How to mix antiques and contemporary pieces in your home
Introducing family heirlooms to a house with a different aesthetic can be a challenge, but designer and decorator Amynta Warde-Aldam has achieved this with aplomb in her Northumberland home. Feature Sara Bird. Photographs Dan Duchars.
Amynta Warde-Aldam’s home serves as the perfect demonstration of her decorating style. Each room is a joyful mix of antiques, pared-back contemporary pieces, bold fabrics, pretty wallpapers and unexpected colour combinations.
Until recently, the house belonged to Amynta’s husband Jamie’s parents. Built in the 1790s, it sits in around an acre of private garden on a country estate that has been in Jamie’s family for generations. Remodelled in the 1980s and decorated in tune with the times, it was in need of updating.
Amynta describes the way the house has been chopped and changed over the years as ‘not entirely sympathetic’, and much of her work has focused on softening some of the harsher aspects.
‘It lost character,’ she explains. ‘Both the staircase and the entrance were moved and it was quite starkly plastered. I wouldn’t usually use so much wallpaper in a house, but it’s a good way to put some character back.’
Amynta describes her aesthetic as late Georgian/Regency. ‘I like the balance and the symmetry of the period – that’s a big part of my signature style, along with details such as grid-hanging pictures, lots of books everywhere and painted floors. But I’m drawn to cool contemporary things, too,’ she says.
Work in London has led her to seek out modern pieces that she mixes with antiques from Judy Greenwood Antiques, wallpapers from David Skinner and fabrics from Jean Monro, though much of the furniture is inherited.
‘My parents really had no money at all but, back in the 1960s, you could buy pretty Georgian houses in Scotland very cheaply and they went to all these really junky sales and rescued things for pennies. I inherited some nice things from them and I suppose I’ve carried on in that tradition, as I have continued to buy those kinds of things when I see them,’ she adds.
‘I buy brown furniture and paint it black; the polite term is ‘ebonise’ but it’s still just black paint really,’ she says. ‘And, if you don’t do it too perfectly, it looks like it’s been that way for a long time.’
Recently, Amynta has found herself drawn to pieces from the Aesthetic Movement, noting how affordable they are in salerooms. ‘I love the carving and you can go mad with the upholstery on seating,’ she explains.
Being smart with the pennies extends to the fitted furniture in the house, which looks deceptively hand-crafted. The shelves that line the library came from Maisons du Monde, later customised with a coat of paint, while the kitchen cabinetry came from a local hardware store.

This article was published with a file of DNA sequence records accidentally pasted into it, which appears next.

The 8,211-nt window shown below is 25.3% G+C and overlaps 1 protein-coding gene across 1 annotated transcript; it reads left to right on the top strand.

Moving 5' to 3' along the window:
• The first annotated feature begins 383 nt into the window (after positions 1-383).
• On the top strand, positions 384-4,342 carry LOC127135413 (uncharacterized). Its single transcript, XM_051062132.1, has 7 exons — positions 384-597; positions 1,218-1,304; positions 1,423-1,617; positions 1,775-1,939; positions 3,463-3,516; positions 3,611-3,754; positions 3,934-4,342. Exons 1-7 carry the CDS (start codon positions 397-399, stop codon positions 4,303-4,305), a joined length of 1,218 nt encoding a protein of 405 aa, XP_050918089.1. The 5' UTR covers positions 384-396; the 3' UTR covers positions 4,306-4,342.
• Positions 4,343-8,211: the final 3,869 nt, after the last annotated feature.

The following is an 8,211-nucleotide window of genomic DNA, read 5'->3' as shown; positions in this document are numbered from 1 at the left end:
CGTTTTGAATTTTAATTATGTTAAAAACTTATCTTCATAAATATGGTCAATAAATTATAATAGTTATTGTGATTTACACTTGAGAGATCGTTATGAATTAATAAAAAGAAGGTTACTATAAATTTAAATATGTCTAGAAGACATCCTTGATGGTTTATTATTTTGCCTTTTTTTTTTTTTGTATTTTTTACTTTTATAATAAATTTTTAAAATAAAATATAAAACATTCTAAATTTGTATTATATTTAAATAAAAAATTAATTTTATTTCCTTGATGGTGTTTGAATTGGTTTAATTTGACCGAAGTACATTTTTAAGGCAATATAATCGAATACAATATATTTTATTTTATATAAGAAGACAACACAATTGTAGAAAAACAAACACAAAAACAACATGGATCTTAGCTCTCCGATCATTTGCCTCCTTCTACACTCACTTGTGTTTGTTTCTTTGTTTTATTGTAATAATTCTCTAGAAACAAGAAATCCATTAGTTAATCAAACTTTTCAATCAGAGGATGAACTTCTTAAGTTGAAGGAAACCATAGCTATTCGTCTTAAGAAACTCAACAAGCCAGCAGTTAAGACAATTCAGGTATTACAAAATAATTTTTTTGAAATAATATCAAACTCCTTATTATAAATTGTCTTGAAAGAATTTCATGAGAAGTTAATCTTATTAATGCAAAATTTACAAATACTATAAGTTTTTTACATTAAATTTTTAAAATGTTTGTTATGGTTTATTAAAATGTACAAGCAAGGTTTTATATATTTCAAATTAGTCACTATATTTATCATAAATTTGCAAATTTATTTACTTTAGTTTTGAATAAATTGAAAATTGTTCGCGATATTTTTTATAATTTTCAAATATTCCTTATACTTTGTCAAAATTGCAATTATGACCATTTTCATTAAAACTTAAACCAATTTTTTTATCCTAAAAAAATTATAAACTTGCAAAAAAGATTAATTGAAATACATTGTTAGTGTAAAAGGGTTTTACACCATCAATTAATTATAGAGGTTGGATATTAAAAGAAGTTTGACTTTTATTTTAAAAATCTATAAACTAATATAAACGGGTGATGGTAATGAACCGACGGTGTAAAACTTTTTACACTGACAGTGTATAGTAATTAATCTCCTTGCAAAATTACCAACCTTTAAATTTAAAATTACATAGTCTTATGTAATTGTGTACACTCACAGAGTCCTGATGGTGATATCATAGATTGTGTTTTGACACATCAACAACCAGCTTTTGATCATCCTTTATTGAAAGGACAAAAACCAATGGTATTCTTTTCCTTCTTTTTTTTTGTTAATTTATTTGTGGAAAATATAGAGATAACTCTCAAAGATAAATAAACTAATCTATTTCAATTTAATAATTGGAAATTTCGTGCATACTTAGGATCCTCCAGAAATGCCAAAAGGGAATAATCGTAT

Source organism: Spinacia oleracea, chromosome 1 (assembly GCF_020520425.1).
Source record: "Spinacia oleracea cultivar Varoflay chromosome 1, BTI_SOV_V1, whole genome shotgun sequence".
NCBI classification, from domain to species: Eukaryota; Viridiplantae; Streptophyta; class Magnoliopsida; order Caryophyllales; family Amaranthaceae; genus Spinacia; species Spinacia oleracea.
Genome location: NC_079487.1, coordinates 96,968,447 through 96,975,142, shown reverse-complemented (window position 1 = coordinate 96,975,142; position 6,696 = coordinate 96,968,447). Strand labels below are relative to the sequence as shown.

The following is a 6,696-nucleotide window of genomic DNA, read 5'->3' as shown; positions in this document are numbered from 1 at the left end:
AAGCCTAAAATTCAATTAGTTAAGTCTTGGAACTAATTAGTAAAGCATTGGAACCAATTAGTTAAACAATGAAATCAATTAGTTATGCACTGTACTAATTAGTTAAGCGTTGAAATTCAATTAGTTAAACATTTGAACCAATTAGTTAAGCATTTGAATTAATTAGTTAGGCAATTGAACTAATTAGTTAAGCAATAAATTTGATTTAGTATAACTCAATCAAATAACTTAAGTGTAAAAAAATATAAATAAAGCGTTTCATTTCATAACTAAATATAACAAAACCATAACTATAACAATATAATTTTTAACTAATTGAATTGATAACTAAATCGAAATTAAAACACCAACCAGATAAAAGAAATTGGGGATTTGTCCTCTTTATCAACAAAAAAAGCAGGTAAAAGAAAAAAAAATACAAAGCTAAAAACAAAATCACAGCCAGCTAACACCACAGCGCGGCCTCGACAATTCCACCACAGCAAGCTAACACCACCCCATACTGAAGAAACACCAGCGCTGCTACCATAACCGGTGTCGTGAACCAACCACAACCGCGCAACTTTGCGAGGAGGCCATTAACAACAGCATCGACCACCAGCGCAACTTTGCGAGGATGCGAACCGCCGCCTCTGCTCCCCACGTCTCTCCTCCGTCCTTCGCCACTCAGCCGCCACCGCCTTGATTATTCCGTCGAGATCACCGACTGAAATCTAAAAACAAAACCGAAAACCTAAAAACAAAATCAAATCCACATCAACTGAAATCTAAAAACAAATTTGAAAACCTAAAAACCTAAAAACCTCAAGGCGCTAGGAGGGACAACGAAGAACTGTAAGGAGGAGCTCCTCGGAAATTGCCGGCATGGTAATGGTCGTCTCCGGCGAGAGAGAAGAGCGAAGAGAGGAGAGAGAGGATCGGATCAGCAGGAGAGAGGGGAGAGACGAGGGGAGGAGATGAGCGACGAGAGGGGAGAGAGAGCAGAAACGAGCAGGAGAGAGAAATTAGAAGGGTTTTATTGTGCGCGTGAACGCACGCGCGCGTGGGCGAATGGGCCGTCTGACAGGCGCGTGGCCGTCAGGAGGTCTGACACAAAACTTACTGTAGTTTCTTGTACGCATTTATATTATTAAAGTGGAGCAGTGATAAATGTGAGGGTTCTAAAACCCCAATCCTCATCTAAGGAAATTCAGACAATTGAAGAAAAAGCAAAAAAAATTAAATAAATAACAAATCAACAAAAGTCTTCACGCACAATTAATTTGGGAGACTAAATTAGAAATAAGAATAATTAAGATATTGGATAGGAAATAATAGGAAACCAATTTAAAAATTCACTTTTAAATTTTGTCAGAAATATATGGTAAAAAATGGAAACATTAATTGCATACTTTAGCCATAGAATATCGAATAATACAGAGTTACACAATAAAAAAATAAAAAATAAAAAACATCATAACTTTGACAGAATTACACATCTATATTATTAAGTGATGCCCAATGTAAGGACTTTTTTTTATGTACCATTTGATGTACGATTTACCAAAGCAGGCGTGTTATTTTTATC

‘We really haven’t spent serious money on anything in this house, apart from pictures,’ she says. The house is full of clever contrasts: quietly decorated areas, such as the hallway and pantry, lead onto busily patterned rooms filled with block-print cushions and highly decorative wallpaper.
When it comes to colour, Amynta has discovered that the grey northern light can create spectacular effects, but it needs warmth to fall on. For wallpaper and fabrics, she often turns to her friend, designer Charlotte Gaisford, while paint generally comes through another friend, Victoria Whitbread of British Colour Standard. ‘It’s funny because I’ve never started a house from scratch,’ says Amynta. ‘I’ve always had something to work around and I realise I tend to take the same greens and pinks with me everywhere I go, partly because I like to match to my carpets.’
The drawing room
Fabric is one of Amynta’s great passions. She is especially fond of her Jean Monro chintzes and is a keen collector of vintage textiles, picking up pieces at trade sales such as the Déballage in Béziers, and from dealers such as Starched & Crumpled. ‘I like to cover sofas with antique French quilts and I use the smaller pieces for cushions,’ she says.
Amynta also collects Victorian papier mâché trays and turquoise china of all eras, but most of her favourite pieces are inherited, with personal memories attached. ‘There is a bell pull that came from the house in Scotland where I grew up,’ she says. ‘My parents separated and both died quite young so there were two houses and two collections that I split with my brother, and I have worked around these things ever since.’
Amynta remembers the little music cabinet in the hall from when she was a tiny baby. ‘My parents kept their records in it and there was a record player in the little drawer at the bottom. It’s funny, these are the things you drag around with you your entire life but it’s really quite lovely to do that.’
Christmas is very family orientated, with her children returning as well as Jamie’s siblings and their families. Last year they were 15 for dinner. ‘Having the estate on the doorstep means it’s easy to grab some ivy from our woods to drape around pictures and table settings, but we have shrunk our Christmas tree habits since we moved here,’ she says. ‘We used to decorate a 20-foot tree. Now we just look for the teeniest one we can find!’